During the tasting itself, each wine was presented by its respective winemaker and often sparked rather lively discussion on such topics as ideal harvest dates to balance phenolic ripeness while preserving acidity in the fruit, managing tannins and pyracines in potentially rustic varieties, the differences in this year’s colder-than-usual vintage, the true age of some of Chile’s old vine vineyards, and just exactly what we understand by typicity in Carmenere (no conclusion on that yet!).
While scientific methodology can provide a great deal of information about the aromatic and flavor profiles of a given wine (or other product), as well as its levels of acidity, sweetness, and astringency, it cannot, however, identify the degree of pleasure it may produce. Wine appreciation is clearly subjective, and what appeals to one may not to another. Below you will find the list of trophy winners and the key descriptors identified in the analysis, along with some of the comments evoked by the audience.
Best Sauvignon Blanc & Best Value White:
Viña Bravado Marina García Schwaderer 2009, Casablanca Valley
Predominant Notes: grapefruit, exotic fruits, tropical fruits with a bit of asparagus and green bean.
Cono Sur 20 Barrels Limited Edition Chardonnay 2008, Casablanca Valley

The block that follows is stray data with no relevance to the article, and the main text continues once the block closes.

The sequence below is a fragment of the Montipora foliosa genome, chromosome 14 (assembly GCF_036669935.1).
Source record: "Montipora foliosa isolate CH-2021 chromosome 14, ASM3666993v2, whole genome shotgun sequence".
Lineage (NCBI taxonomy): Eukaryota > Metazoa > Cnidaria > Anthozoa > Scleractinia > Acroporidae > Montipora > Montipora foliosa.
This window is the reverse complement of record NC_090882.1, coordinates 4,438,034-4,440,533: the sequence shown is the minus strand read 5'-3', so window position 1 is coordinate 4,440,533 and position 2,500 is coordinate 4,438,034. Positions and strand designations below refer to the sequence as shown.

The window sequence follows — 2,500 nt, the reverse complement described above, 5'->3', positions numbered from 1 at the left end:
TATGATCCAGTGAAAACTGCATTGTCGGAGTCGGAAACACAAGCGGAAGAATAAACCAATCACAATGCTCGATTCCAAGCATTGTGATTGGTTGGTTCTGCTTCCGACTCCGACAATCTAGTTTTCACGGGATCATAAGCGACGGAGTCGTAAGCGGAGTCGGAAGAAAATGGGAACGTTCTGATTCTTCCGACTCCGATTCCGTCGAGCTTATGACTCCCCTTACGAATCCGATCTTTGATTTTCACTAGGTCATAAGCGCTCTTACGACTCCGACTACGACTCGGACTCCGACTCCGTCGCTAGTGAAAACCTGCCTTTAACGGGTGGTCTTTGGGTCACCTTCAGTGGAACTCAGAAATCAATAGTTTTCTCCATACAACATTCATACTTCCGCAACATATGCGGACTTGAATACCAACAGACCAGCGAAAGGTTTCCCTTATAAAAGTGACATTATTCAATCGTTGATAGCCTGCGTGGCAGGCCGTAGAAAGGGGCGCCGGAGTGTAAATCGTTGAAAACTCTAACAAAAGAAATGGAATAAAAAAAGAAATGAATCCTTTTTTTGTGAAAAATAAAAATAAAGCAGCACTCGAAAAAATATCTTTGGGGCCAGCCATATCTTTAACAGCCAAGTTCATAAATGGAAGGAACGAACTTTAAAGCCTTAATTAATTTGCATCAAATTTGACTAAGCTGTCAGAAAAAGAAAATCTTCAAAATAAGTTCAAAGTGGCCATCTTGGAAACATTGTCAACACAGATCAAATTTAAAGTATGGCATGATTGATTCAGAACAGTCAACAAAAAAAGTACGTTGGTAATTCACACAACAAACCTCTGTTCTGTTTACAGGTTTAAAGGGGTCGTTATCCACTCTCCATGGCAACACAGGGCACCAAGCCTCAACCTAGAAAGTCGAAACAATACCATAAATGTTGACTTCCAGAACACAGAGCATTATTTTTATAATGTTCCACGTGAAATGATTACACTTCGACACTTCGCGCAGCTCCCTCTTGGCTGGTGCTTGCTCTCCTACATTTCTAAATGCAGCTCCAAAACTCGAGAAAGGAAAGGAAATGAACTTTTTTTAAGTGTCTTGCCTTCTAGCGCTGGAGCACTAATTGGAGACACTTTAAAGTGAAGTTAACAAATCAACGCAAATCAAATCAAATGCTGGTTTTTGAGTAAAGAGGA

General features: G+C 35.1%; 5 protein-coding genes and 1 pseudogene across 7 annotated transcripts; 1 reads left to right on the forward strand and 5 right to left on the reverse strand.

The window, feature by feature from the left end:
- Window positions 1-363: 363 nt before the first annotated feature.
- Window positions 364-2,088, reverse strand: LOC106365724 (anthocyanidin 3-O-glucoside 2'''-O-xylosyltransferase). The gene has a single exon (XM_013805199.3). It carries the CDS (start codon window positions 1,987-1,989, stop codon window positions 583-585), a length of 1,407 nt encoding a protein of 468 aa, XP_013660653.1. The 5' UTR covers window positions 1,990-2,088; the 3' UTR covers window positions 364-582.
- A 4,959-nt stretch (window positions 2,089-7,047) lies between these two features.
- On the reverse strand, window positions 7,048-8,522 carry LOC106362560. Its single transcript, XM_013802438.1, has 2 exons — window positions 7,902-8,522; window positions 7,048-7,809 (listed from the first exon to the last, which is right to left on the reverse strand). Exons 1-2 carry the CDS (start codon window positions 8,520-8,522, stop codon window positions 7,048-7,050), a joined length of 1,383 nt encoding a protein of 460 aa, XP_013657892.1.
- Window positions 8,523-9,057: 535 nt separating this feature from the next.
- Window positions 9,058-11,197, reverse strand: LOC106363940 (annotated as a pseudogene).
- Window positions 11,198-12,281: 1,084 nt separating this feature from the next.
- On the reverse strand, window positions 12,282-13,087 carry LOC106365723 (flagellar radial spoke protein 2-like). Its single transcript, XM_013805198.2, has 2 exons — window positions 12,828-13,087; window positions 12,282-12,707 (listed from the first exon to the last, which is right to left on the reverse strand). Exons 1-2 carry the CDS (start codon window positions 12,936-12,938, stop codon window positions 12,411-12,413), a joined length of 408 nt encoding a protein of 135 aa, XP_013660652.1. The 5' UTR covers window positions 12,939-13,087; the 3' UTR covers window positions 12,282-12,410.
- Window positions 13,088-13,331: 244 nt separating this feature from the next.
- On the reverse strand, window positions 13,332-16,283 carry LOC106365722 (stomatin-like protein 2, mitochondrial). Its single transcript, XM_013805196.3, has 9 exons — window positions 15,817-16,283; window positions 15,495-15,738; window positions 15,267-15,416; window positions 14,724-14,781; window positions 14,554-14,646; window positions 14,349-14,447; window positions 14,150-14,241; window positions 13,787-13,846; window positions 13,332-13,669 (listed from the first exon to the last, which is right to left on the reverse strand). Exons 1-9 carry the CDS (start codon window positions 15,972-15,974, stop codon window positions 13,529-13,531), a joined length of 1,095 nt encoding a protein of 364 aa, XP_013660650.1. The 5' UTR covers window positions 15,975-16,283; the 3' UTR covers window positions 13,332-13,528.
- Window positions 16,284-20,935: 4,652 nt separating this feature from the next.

Predominant Notes: almond, oak, honey, tobacco with a bit of vanilla and spice.
Best Other White:
Cono Sur Vision Viognier 2009, Colchagua Valley
Predominant Notes: citrus and floral predominate over the typical apricot and peach (the winemaker explained that they specifically harvest early for more citrus character) along with tobacco and sweet spice.
Best White Blend:
Estampa Reserve Sauvignon Blanc/Chardonnay/Viognier 2009, Casablanca Valley
Predominant Notes: this 3-varietal blend has a complex combination of bell pepper, grapefruit and exotic fruits, peach, tobacco, green onion, and a hint of cat pee.
Best Pinot Noir:
Cono Sur 20 Barrels Limited Edition Pinot Noir 2008, Casablanca Valley
Predominant Notes: abundant red berries, plus blackberry, strawberry jam, and prune, with a bit of toast and coffee.
Ventisquero Grey Merlot 2007, Colchagua Valley
Predominant Notes: red berries, blackberry, and prune with a touch of vanilla.
Casa Rivas Gran Reserva Carmenere 2007, Maipo Valley
Predominant Notes: blackberry, prune, oak, vanilla, coffee, and chocolate. Although the chart did not show high amounts of menthol (or eucalyptus), discussion ensued about the level perceived, confirming once again that this is a descriptor that provokes a high degree of personal opinion.
Best Syrah & Best in Show
San Pedro 1865 Single Vineyard Syrah Cachapoal 2007, Cachapoal Valley
Predominant Notes: Coffee and toast (clearly from the oak) as well as a strong meaty component, typical of the Syrah, along with blackberry, prune, tobacco, and a bit of raspberry.
Best Cabernet Sauvignon:
Echeverría Founders Selection Cabernet Sauvignon 2005, Maipo Valley
Predominant Notes: leather, prune, blackberry, green bean, and sweet spice.
Best Other Red:
Odfjell Vineyards Orzada Carignan 2006, Maule Valley
Predominant Notes: Prune, oak, toast, coffee and a touch of sweet spice.
Best Red Blend:
O. Fournier Centauri Blend 2008, Maule Valley
Predominant Notes: prune, oak, toast, leather, sweet spice, and raspberry.
Best Value Red:
Via Wines Oveja Negra Reserva Cabernet Franc Carmenere 2008, Maule Valley
Predominant Notes: components from each variety in this blend are clearly observed: fresh-cut grass and cooked vegetables on one side, blackberry, prune, and toast on the other.